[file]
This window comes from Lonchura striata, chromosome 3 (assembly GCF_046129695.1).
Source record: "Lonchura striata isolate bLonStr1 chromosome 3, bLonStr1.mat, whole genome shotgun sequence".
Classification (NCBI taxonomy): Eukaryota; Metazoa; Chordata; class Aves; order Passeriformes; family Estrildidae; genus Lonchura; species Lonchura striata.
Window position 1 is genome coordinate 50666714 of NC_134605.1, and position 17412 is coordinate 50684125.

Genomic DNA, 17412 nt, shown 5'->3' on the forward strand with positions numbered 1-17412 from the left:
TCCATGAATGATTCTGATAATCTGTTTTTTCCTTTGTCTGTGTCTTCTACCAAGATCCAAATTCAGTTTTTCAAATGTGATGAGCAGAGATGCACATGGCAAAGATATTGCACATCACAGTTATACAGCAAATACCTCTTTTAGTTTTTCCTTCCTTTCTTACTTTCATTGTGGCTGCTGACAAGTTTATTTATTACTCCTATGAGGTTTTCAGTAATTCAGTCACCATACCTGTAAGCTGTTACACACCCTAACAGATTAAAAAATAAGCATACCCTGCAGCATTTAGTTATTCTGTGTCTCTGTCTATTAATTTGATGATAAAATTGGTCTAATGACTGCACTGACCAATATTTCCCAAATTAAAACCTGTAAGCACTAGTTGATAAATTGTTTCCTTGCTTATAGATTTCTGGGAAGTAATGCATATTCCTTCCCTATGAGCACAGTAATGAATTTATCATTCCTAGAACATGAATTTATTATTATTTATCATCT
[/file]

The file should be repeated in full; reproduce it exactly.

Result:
This window comes from Lonchura striata, chromosome 3 (assembly GCF_046129695.1).
Source record: "Lonchura striata isolate bLonStr1 chromosome 3, bLonStr1.mat, whole genome shotgun sequence".
Classification (NCBI taxonomy): Eukaryota; Metazoa; Chordata; class Aves; order Passeriformes; family Estrildidae; genus Lonchura; species Lonchura striata.
Window position 1 is genome coordinate 50666714 of NC_134605.1, and position 17412 is coordinate 50684125.

Genomic DNA, 17412 nt, shown 5'->3' on the forward strand with positions numbered 1-17412 from the left:
TCCATGAATGATTCTGATAATCTGTTTTTTCCTTTGTCTGTGTCTTCTACCAAGATCCAAATTCAGTTTTTCAAATGTGATGAGCAGAGATGCACATGGCAAAGATATTGCACATCACAGTTATACAGCAAATACCTCTTTTAGTTTTTCCTTCCTTTCTTACTTTCATTGTGGCTGCTGACAAGTTTATTTATTACTCCTATGAGGTTTTCAGTAATTCAGTCACCATACCTGTAAGCTGTTACACACCCTAACAGATTAAAAAATAAGCATACCCTGCAGCATTTAGTTATTCTGTGTCTCTGTCTATTAATTTGATGATAAAATTGGTCTAATGACTGCACTGACCAATATTTCCCAAATTAAAACCTGTAAGCACTAGTTGATAAATTGTTTCCTTGCTTATAGATTTCTGGGAAGTAATGCATATTCCTTCCCTATGAGCACAGTAATGAATTTATCATTCCTAGAACATGAATTTATTATTATTTATCATCT